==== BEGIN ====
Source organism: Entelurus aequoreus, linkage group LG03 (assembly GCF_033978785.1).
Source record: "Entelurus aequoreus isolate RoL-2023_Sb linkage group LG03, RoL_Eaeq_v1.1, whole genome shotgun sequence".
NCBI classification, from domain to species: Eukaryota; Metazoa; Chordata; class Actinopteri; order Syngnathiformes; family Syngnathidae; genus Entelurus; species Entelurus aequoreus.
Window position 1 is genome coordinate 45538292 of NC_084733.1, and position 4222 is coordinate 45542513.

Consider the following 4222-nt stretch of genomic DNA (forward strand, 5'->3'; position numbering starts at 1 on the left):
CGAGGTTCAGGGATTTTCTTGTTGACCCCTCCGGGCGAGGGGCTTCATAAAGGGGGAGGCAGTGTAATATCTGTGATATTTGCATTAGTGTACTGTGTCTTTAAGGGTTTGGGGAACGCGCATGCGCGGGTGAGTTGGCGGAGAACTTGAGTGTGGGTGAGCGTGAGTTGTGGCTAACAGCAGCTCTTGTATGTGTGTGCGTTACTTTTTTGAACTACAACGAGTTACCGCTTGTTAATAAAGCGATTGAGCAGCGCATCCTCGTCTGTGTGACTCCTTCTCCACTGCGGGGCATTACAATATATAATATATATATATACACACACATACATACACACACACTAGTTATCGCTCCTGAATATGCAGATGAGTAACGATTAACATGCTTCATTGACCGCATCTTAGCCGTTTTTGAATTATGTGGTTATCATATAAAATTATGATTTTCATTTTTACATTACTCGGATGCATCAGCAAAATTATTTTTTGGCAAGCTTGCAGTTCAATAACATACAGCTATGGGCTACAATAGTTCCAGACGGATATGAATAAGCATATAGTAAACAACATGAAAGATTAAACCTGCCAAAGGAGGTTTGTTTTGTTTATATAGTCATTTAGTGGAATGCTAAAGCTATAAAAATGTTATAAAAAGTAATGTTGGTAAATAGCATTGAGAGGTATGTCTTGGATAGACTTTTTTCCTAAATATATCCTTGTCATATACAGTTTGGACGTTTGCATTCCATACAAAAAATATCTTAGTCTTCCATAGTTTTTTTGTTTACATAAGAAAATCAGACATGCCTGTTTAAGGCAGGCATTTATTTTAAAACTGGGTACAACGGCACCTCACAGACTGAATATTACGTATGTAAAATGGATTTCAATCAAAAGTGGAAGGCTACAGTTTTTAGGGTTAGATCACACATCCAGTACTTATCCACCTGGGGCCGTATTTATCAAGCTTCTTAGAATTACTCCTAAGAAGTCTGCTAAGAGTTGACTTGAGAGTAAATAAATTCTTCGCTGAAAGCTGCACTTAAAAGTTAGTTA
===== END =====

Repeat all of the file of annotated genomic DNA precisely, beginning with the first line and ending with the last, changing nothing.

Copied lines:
Source organism: Entelurus aequoreus, linkage group LG03 (assembly GCF_033978785.1).
Source record: "Entelurus aequoreus isolate RoL-2023_Sb linkage group LG03, RoL_Eaeq_v1.1, whole genome shotgun sequence".
NCBI classification, from domain to species: Eukaryota; Metazoa; Chordata; class Actinopteri; order Syngnathiformes; family Syngnathidae; genus Entelurus; species Entelurus aequoreus.
Window position 1 is genome coordinate 45538292 of NC_084733.1, and position 4222 is coordinate 45542513.

Consider the following 4222-nt stretch of genomic DNA (forward strand, 5'->3'; position numbering starts at 1 on the left):
CGAGGTTCAGGGATTTTCTTGTTGACCCCTCCGGGCGAGGGGCTTCATAAAGGGGGAGGCAGTGTAATATCTGTGATATTTGCATTAGTGTACTGTGTCTTTAAGGGTTTGGGGAACGCGCATGCGCGGGTGAGTTGGCGGAGAACTTGAGTGTGGGTGAGCGTGAGTTGTGGCTAACAGCAGCTCTTGTATGTGTGTGCGTTACTTTTTTGAACTACAACGAGTTACCGCTTGTTAATAAAGCGATTGAGCAGCGCATCCTCGTCTGTGTGACTCCTTCTCCACTGCGGGGCATTACAATATATAATATATATATATACACACACATACATACACACACACTAGTTATCGCTCCTGAATATGCAGATGAGTAACGATTAACATGCTTCATTGACCGCATCTTAGCCGTTTTTGAATTATGTGGTTATCATATAAAATTATGATTTTCATTTTTACATTACTCGGATGCATCAGCAAAATTATTTTTTGGCAAGCTTGCAGTTCAATAACATACAGCTATGGGCTACAATAGTTCCAGACGGATATGAATAAGCATATAGTAAACAACATGAAAGATTAAACCTGCCAAAGGAGGTTTGTTTTGTTTATATAGTCATTTAGTGGAATGCTAAAGCTATAAAAATGTTATAAAAAGTAATGTTGGTAAATAGCATTGAGAGGTATGTCTTGGATAGACTTTTTTCCTAAATATATCCTTGTCATATACAGTTTGGACGTTTGCATTCCATACAAAAAATATCTTAGTCTTCCATAGTTTTTTTGTTTACATAAGAAAATCAGACATGCCTGTTTAAGGCAGGCATTTATTTTAAAACTGGGTACAACGGCACCTCACAGACTGAATATTACGTATGTAAAATGGATTTCAATCAAAAGTGGAAGGCTACAGTTTTTAGGGTTAGATCACACATCCAGTACTTATCCACCTGGGGCCGTATTTATCAAGCTTCTTAGAATTACTCCTAAGAAGTCTGCTAAGAGTTGACTTGAGAGTAAATAAATTCTTCGCTGAAAGCTGCACTTAAAAGTTAGTTA